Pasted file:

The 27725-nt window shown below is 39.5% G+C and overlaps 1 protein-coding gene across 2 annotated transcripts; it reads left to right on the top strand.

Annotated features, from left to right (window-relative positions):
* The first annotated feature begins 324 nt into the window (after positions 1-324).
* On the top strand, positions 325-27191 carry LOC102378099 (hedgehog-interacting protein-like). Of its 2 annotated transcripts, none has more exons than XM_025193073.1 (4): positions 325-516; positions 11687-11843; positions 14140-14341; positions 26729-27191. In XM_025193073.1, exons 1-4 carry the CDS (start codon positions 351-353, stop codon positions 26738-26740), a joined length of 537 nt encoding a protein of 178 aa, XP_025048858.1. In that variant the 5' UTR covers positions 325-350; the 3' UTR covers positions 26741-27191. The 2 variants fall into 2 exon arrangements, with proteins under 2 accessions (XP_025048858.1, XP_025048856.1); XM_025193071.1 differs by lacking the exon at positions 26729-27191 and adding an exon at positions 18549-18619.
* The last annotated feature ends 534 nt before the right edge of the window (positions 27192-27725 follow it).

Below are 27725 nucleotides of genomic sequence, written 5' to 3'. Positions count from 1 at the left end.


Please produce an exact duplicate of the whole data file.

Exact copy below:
The 27725-nt window shown below is 39.5% G+C and overlaps 1 protein-coding gene across 2 annotated transcripts; it reads left to right on the top strand.

Annotated features, from left to right (window-relative positions):
* The first annotated feature begins 324 nt into the window (after positions 1-324).
* On the top strand, positions 325-27191 carry LOC102378099 (hedgehog-interacting protein-like). Of its 2 annotated transcripts, none has more exons than XM_025193073.1 (4): positions 325-516; positions 11687-11843; positions 14140-14341; positions 26729-27191. In XM_025193073.1, exons 1-4 carry the CDS (start codon positions 351-353, stop codon positions 26738-26740), a joined length of 537 nt encoding a protein of 178 aa, XP_025048858.1. In that variant the 5' UTR covers positions 325-350; the 3' UTR covers positions 26741-27191. The 2 variants fall into 2 exon arrangements, with proteins under 2 accessions (XP_025048858.1, XP_025048856.1); XM_025193071.1 differs by lacking the exon at positions 26729-27191 and adding an exon at positions 18549-18619.
* The last annotated feature ends 534 nt before the right edge of the window (positions 27192-27725 follow it).

Below are 27725 nucleotides of genomic sequence, written 5' to 3'. Positions count from 1 at the left end.